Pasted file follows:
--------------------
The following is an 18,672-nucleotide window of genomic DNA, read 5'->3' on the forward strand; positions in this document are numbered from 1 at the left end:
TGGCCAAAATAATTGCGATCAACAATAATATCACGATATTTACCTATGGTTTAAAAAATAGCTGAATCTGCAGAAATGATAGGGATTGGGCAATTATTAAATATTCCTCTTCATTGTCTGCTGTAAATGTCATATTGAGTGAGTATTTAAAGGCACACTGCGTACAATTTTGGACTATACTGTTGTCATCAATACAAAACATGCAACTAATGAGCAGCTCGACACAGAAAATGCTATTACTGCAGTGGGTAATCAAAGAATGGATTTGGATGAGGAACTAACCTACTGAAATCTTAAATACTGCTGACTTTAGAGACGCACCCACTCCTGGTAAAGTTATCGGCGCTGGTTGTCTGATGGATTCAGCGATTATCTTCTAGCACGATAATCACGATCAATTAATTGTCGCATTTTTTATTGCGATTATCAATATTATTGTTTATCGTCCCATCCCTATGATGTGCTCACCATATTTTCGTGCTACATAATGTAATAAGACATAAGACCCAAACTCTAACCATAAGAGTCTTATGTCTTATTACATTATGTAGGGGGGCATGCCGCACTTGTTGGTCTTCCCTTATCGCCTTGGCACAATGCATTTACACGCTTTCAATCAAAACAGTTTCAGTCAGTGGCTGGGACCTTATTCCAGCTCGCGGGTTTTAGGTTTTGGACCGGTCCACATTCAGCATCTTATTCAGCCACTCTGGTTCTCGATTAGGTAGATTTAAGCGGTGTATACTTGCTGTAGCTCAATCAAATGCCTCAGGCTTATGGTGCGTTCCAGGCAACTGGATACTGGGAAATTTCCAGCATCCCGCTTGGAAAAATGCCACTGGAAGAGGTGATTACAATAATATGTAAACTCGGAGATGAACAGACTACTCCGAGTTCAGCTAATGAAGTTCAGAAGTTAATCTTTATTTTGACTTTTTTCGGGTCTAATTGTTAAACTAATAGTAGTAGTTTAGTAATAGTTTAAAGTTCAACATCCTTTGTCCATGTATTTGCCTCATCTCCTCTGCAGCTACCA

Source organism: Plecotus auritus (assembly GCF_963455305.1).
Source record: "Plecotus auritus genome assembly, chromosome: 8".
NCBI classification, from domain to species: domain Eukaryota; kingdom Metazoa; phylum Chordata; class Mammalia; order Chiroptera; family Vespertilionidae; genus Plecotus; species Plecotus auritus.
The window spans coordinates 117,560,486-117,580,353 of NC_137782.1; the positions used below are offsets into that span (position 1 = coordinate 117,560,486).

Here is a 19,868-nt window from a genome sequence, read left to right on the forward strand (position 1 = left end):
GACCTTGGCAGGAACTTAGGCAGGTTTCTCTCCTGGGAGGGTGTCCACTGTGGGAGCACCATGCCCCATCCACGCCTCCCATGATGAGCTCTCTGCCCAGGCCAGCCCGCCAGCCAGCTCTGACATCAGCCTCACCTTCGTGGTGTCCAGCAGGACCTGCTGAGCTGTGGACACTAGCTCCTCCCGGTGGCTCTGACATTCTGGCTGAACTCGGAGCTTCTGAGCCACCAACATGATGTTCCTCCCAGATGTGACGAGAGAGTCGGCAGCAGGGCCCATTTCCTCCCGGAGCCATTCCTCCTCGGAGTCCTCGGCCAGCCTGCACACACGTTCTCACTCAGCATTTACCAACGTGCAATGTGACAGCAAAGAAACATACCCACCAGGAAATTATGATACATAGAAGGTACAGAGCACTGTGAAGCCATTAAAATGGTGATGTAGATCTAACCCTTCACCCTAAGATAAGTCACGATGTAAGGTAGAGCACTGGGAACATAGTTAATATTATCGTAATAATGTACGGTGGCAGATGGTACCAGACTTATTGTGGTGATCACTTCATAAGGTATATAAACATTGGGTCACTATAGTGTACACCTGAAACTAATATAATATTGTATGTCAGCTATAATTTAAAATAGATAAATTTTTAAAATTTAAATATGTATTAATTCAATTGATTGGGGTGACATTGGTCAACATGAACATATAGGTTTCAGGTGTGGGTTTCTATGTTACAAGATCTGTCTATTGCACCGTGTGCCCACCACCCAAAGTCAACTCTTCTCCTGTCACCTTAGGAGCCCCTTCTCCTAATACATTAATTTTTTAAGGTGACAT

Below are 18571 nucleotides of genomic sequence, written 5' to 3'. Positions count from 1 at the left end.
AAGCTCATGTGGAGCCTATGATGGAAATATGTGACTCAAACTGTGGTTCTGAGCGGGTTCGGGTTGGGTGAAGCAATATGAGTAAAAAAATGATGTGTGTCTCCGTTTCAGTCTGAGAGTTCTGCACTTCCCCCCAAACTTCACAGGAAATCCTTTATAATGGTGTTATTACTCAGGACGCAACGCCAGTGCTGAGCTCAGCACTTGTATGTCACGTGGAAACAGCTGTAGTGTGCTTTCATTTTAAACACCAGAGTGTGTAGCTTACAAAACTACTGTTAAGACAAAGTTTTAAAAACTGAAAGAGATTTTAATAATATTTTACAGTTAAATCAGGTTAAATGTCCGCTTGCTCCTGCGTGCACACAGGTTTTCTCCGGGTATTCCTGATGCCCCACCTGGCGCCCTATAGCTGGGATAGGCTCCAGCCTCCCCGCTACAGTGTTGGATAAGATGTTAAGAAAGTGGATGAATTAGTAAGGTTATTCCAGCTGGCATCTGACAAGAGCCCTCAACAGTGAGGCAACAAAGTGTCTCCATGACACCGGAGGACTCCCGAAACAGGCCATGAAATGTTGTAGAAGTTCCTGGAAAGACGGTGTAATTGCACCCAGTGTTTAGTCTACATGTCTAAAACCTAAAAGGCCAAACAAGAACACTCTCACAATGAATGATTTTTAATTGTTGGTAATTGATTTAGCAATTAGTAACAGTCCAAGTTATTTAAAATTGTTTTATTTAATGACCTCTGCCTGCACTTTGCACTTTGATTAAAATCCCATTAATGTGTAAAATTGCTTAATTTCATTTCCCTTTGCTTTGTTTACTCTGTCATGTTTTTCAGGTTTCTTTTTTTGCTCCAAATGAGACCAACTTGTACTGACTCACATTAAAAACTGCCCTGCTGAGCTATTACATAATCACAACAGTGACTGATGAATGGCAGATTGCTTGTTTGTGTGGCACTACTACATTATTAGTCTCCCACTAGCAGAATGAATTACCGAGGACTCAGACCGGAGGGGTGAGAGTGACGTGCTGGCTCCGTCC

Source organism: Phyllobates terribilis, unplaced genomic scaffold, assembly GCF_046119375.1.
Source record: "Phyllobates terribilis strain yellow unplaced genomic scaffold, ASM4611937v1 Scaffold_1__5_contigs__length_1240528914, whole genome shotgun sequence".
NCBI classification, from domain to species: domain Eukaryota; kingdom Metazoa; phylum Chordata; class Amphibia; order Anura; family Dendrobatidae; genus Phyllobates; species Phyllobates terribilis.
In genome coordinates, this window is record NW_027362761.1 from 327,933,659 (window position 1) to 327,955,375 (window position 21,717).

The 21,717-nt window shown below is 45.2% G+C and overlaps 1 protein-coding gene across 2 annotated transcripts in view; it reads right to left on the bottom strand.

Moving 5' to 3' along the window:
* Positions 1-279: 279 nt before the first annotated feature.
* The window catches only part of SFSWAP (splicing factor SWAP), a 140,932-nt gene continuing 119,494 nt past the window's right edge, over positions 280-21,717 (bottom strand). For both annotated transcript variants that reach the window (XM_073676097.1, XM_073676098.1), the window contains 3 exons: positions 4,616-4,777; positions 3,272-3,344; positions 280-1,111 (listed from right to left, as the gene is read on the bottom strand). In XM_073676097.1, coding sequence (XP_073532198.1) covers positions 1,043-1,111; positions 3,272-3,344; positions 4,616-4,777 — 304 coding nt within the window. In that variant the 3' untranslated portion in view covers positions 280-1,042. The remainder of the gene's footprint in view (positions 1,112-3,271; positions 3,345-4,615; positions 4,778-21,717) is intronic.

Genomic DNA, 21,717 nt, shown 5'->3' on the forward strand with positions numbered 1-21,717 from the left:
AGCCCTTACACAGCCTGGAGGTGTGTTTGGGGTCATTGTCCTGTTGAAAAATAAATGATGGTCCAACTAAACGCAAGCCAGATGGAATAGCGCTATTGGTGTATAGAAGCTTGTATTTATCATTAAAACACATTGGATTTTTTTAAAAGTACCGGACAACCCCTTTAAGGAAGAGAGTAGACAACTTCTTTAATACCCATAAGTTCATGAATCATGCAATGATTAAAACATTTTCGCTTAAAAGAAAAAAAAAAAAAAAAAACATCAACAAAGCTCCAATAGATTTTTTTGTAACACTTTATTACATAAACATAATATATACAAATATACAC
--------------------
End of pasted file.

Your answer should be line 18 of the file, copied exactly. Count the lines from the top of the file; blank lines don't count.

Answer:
* The window catches only part of SFSWAP (splicing factor SWAP), a 140,932-nt gene continuing 119,494 nt past the window's right edge, over positions 280-21,717 (bottom strand). For both annotated transcript variants that reach the window (XM_073676097.1, XM_073676098.1), the window contains 3 exons: positions 4,616-4,777; positions 3,272-3,344; positions 280-1,111 (listed from right to left, as the gene is read on the bottom strand). In XM_073676097.1, coding sequence (XP_073532198.1) covers positions 1,043-1,111; positions 3,272-3,344; positions 4,616-4,777 — 304 coding nt within the window. In that variant the 3' untranslated portion in view covers positions 280-1,042. The remainder of the gene's footprint in view (positions 1,112-3,271; positions 3,345-4,615; positions 4,778-21,717) is intronic.